“Your light will break forth like the dawn, your healing will quickly appear, your righteousness will go before you, the glory of God will be upon you. When you call, God will answer, your light will rise in the darkness, the Lord himself will guide you and satisfy your needs, he will strengthen you and you will be like a well watered garden; a fountain spring that will never fail.”

At Acts let us become ISAIAH 58 people.

Posted in Blog Posts, Blog Posts

Jesus the teacher

May 4th, 2012

I was sat watching an old movie recently called “Dead Poets Society”, a film where Robin Williams plays an inspiring teacher, and I was left thinking about my school days.  After quickly recognising that I was never really that bothered by school, that I was more than happy to do the bare minimum to get by, I started to think about my teachers: the strict ones, the funny ones, the ones for whom I played up.  A memory of one of my English teachers came to mind, and of one moment in particular.  Now this moment is very simple and may not seem significant to many, but it spoke to me then and it still does now.

We had previously been told we were going to start studying a new book and had been given a copy.  We were expected to read the book ourselves so that we could then discuss the book as a class and draw out any important or interesting points. I remember reading the book on my own in preparation.  It was one of only two that I actually read from the six that we were meant to within the two year course.  As it happens, I only read the other because the same teacher caught me out for having not read it and told me I would be tested on it.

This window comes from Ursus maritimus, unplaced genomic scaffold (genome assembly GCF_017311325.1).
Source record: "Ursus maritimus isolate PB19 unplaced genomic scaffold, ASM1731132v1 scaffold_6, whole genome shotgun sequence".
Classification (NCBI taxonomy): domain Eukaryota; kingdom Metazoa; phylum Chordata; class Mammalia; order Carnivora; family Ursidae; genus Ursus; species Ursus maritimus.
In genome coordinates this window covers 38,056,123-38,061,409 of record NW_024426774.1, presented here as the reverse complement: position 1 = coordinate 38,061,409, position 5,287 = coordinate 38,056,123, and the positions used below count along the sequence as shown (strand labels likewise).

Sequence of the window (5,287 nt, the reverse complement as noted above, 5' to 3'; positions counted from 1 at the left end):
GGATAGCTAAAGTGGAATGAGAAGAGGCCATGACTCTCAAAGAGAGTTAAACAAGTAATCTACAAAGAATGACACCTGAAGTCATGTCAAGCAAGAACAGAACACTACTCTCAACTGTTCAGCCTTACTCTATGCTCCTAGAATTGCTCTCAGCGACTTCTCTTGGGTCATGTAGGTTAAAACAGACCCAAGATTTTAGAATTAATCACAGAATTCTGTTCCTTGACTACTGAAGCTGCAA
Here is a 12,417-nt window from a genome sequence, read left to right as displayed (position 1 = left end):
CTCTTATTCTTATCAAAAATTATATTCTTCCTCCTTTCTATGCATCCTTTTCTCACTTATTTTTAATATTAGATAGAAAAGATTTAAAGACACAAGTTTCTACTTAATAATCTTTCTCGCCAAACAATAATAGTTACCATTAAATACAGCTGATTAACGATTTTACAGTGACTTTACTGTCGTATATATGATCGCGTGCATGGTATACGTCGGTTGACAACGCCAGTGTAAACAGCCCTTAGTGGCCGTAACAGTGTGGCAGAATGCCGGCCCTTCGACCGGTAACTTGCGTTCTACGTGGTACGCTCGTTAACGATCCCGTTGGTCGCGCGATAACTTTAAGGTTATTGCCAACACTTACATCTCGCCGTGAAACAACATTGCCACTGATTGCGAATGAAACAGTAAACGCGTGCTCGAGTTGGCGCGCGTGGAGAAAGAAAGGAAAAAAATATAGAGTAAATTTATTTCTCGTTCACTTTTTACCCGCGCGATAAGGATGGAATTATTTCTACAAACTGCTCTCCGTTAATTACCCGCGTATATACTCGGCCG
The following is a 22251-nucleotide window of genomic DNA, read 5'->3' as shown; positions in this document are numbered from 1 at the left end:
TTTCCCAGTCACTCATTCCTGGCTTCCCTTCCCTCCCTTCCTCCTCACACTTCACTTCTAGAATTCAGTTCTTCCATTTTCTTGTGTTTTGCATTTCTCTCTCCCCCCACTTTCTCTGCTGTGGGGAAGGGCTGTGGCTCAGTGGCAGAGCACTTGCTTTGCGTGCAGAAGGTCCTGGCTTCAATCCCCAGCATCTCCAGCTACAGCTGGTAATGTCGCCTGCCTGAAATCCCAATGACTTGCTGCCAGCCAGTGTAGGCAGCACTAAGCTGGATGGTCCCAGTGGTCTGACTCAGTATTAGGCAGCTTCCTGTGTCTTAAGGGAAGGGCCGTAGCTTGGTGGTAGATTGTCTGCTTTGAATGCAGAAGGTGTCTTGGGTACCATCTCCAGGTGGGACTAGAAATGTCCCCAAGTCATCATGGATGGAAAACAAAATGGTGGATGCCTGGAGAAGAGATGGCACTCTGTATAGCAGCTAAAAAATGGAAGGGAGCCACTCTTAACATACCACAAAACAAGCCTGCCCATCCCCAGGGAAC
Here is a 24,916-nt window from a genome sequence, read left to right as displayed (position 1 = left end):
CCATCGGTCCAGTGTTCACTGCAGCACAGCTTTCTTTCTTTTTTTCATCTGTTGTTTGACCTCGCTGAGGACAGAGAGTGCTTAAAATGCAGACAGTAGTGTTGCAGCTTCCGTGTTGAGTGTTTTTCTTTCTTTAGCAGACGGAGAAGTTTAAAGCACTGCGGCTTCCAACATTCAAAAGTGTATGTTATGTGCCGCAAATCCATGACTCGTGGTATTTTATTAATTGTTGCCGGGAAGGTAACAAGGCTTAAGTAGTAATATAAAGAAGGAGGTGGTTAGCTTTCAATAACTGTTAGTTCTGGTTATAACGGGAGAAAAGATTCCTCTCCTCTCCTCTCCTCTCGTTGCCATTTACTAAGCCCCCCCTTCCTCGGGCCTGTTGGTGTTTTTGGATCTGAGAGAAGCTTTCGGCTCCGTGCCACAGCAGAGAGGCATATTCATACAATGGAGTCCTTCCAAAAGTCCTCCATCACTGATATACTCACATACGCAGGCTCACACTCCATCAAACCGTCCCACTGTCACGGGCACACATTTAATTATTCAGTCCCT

After reading the book I went into the lesson ready to start.  We were asked to give our impressions of the main characters and I duly gave my opinion.  I can remember what I said but I won’t bore you with the details.  At this point the teacher picked up a brand new book out of the box, cracked it down the seam and proceeded to write in the margin the comment that I had made.

Reflecting back this teacher would have known the text inside out, would have had his own annotated copy and been able to think about it at a much higher level than me. He may have thought that my opinion was only partly right, or it may have been a viewpoint that he had heard and taught a hundred times before.  But in that simple moment he made me feel that what I had to say was valued.  I felt like he would be going through the text with us, with fresh eyes, ready to learn and excited by the discussion.

As I was thinking about my English teacher and pondering on Robin Williams’ portrayal of a teacher, my thoughts moved to an even greater example of a teacher. In the Bible Jesus is often referred to as ‘Teacher,’ and that is very much my experience of him. When I read the Bible, I read about people who are basically the same as me; the same failings, the same hopes and dreams. And I read about Jesus the teacher, who walked alongside them, asking questions and listening to their responses, encouraging them, guiding them, making them feel valued. The more familiar I become with Jesus the teacher, the more I want to know and understand what he is teaching.

And finally to quote a line from the film mentioned earlier, “The powerful play (of life) goes on and you may contribute a verse. What will your verse be?”

Posted in Blog Posts, Blog Posts